Author Topic: You are reading from the book The Language of Letting Go.  (Read 38833 times)

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Offline CD

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Re: You are reading from the book The Language of Letting Go.
« Reply #416 on: July 03, 2013, 10:51:50 AM »
 Wednesday, July 3, 2013
You are reading from the book The Language of Letting Go

Directness

So much of our communication can reflect our need to control. We say what we think others want to hear. We try to keep others from getting angry, feeling afraid, going away, or disliking us. But our need to control traps us into feeling like victims and martyrs.

Freedom is just a few words away. Those words are our truths. We can say what we need to say. We can gently, but assertively, speak our mind.

Let go of your need to control. We do not need to be judgmental, tactless, blaming, or cruel when we speak our truths. Neither do we need to hide our light. Let go, and freely be who you are.

Today, I will be honest with others, and myself knowing that if I don't, my truth will come out some other way.

From The Language of Letting Go by Melody Beattie ©1990, Hazelden Foundation. All rights reserved. No portion of this publication may be reproduced in any manner without the written permission of the publisher.
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Re: You are reading from the book The Language of Letting Go.
« Reply #415 on: June 29, 2013, 09:53:09 AM »
 Saturday, June 29, 2013
You are reading from the book The Language of Letting Go

God's Will

God's will most often happens in spite of us, not because of us.

We may try to second guess what God has in mind for us, looking, searching, hypervigilant to seek God's will as though it were a buried treasure, hidden beyond our reach. If we find it, we win the prize. But if we're not careful, we miss out.

That's not how it works.

We may believe that we have to walk on eggshells, saying, thinking, and feeling the right thing, while forcing ourselves somehow to be in the right place at the right time to find God's will. But that's not true.

God's will for us is not hidden like a buried treasure. We do not have to control or force it. We do not have to walk on eggshells in order to have it happen.

It is right there inside and around us. It is happening, right now. Sometimes, it is quiet and uneventful and includes the daily disciplines of responsibility and learning to take care of ourselves. Sometimes, it is healing us when we're in circumstances that trigger old grieving and unfinished business.

Sometimes, it is grand.

We do have a part. We have responsibilities, including caring for ourselves. But we do not have to control God's will for us. We are being taken care of. We are protected. And the Power caring for and protecting us loves us very much.

If it is a quiet day, trust the stillness. If it is a day of action, trust the activity. If it is time to wait, trust the pause. If it is time to receive that which we have been waiting for, trust that it will happen clearly and with power, and receive the gift in joy.

Today, I will trust that God's will is happening, as it needs to in my life. I will not make myself anxious and upset by searching vigorously for God's will, taking unnecessary actions to control the course of my destiny or wondering if God's will has passed me by and I have missed it.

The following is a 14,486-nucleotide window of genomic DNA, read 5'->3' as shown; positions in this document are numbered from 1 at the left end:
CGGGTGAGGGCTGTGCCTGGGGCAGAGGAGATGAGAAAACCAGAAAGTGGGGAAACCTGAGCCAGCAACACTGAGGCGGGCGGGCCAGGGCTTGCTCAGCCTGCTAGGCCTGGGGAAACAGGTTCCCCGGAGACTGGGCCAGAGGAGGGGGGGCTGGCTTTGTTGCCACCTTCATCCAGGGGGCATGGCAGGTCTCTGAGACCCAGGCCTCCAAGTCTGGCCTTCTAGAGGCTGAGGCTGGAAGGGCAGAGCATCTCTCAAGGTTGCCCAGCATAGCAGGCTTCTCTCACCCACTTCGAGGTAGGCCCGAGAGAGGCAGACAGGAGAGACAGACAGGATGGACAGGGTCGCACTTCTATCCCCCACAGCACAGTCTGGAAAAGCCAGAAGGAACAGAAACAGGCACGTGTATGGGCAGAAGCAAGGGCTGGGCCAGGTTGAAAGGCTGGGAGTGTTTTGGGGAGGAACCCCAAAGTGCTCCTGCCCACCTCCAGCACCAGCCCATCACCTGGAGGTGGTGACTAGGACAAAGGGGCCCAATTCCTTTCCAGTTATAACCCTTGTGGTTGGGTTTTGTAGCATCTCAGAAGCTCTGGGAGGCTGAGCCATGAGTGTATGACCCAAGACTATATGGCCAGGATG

From The Language of Letting Go by Melody Beattie ©1990, Hazelden Foundation. All rights reserved. No portion of this publication may be reproduced in any manner without the written permission of the publisher.
Being stuck way up north I read literature do service in my area,region,and homegroup.New friends new ways of life.Left old friend out there same old story they have .Like helping newcomers , I was one once,have to give back what was freely given to me .

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Re: You are reading from the book The Language of Letting Go.
« Reply #414 on: June 28, 2013, 12:09:02 PM »
 Friday, June 28, 2013
You are reading from the book The Language of Letting Go

When Things Don't Work

Frequently, when faced with a problem, we may attempt to solve it in a particular way. When that way doesn't work, we may continue trying to solve the problem in that same way.

We may get frustrated, try harder, get more frustrated, and then exert more energy and influence into forcing the same solution that we have already tried and that didn't work.

That approach makes us crazy. It tends to get us stuck and trapped. It is the stuff that unmanageability is made of.

We can get caught in this same difficult pattern in relationships, in tasks, in any area of our life. We initiate something, it doesn't work, doesn't flow, we feel badly, then try the same approach harder, even though it's not working and flowing.

Sometimes, it's appropriate not to give up and to try harder. Sometimes, it's more appropriate to let go, detach, and stop trying so hard.

If it doesn't work, if it doesn't flow, maybe life is trying to tell us something. Life is a gentle teacher. She doesn't always send neon road signs to guide us. Sometimes, the signs are more subtle. Something not working may be a sign!

Let go. If we have become frustrated by repeated efforts that aren't producing desired results, we may be trying to force ourselves down the wrong path. Sometimes, a different solution is appropriate. Sometimes, a different path opens up. Often, the answer will emerge more clearly in the quietness of letting go than it will in the urgency, frustration, and desperation of pushing harder.